Rounding out the top 6 are Toby Draper (159), Scott Taylor (161), and Matt Russell (164).  These six individuals have the opportunity to represent the Watertown Golf Club in the NNYGA Six-Man Team competition held this year at Gouverneur Country Club August 5-6.

Dave Chestnut had a two day total of 163 to claim Senior Club Champion honors.

Ralph Larsen shot rounds of 83-84 to win as Super Senior Club Champion.

Both Mr. Chestnut and Mr. Larsen will also have the honor of representing the Club at the two day NNYGA event.

Click here

The Northern New York Junior Tour is a great way to get young golfers interested in competitive play with an emphasis on having fun!!!

Click here to visit the NNY Junior Golf Tour Facebook page for all 2016 registration and event info.

Registration forms are available at area golf courses such as Watertown Golf Club, Ives Hill Country Club, Willowbrook Golf Club, Adams Golf Club, Highland Meadows, and LA Golf Course.

A big “Thank You” is owed to Mr. Jon Christopher and Mr. Jack Hammond, as well as all of the sponsors and donors that make this tour possible.

USGA – Dustin Johnson

OAKMONT, Pa. — It was a bad moment for the USGA. But, man, it could have been a million times worse.

Dustin Johnson bailed out the governing body by playing well down the stretch on Sunday at the 116th U.S. Open, and his challengers cooperated by playing poorly. It created a big enough stroke swing that what could have been the toughest rules decision in USGA history basically was of no consequence.

Thank you, Dustin! But some advice for the USGA: Please take a hard look at what almost transpired.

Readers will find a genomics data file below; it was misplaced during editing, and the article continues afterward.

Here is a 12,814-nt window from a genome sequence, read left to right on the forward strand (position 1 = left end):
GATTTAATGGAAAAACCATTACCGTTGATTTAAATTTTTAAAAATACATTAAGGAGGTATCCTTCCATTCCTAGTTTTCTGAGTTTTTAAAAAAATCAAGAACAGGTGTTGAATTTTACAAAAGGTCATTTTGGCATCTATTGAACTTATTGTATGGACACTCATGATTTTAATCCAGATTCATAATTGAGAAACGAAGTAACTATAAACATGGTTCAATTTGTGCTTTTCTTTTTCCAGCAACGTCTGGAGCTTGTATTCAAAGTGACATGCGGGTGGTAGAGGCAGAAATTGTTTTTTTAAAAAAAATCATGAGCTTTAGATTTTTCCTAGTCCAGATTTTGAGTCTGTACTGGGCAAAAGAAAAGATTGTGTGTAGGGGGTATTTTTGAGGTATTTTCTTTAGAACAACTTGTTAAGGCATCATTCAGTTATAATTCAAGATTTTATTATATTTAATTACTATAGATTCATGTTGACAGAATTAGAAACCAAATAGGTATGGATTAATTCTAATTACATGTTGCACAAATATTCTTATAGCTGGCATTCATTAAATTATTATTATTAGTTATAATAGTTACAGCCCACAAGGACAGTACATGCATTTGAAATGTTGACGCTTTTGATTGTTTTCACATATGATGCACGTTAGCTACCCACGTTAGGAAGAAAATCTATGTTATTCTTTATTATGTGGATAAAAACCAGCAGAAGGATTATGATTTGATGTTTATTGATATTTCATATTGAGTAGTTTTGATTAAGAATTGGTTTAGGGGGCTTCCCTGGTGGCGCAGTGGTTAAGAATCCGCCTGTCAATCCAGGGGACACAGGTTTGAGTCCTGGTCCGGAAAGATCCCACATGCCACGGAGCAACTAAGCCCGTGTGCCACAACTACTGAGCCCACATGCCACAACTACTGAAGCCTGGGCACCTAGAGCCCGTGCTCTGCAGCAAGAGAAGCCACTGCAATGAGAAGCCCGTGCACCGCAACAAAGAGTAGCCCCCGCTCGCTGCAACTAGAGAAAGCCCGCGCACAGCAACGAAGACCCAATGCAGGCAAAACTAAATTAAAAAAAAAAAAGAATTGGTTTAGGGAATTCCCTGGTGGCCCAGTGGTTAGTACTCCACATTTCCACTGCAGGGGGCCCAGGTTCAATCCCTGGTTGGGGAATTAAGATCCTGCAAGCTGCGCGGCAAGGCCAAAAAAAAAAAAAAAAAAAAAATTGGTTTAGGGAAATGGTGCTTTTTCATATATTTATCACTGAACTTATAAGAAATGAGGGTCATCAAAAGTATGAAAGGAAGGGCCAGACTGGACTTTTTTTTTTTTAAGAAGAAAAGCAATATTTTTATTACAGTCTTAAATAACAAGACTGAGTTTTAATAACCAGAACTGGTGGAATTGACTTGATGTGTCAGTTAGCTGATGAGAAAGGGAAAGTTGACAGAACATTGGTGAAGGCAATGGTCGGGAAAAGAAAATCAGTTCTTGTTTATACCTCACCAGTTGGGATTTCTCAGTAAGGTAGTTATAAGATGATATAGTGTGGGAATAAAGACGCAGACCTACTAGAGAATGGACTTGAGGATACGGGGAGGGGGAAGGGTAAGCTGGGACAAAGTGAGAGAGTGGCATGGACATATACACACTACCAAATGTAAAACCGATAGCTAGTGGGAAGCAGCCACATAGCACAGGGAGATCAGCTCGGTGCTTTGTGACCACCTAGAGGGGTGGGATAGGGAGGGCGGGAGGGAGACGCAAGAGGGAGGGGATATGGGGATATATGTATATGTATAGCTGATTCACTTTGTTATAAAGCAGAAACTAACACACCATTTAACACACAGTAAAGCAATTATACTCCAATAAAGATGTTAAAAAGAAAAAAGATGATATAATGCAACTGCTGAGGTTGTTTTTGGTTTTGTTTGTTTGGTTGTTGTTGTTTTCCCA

A quick recap. On the fifth hole during the final round at Oakmont Country Club, Johnson ran a seven-foot birdie putt four feet past the cup. As he prepared to hit his second putt, Johnson took some practice strokes besides his ball. As he stepped in to address the putt—but before he grounded the club—Johnson noticed his ball had moved slightly. Quickly, he called in rules official Mark Newell. Johnson told him that the ball moved a bit backward, but he had not addressed his putt by grounding his club. Newell confirmed with Johnson “and you didn’t address it?” At that point, with playing partner Lee Westwood confirming Johnson’s view, Newell determined that a rule had not been broken. Johnson played on, making his putt.

About the time Johnson reached the ninth hole, however, Jeff Hall, managing director of rules & competitions for the USGA, had video brought to his attention that he said had caused concern. After studying the video and consulting with Thomas Pagel, USGA senior director of Rules of Golf and Amateur Status, the two met Johnson on the 12th tee, where Johnson arrived with a one-stroke lead. They told Johnson that the USGA had reviewed video and that officials needed to talk to Johnson about his being the possible cause of his ball moving on the fifth green.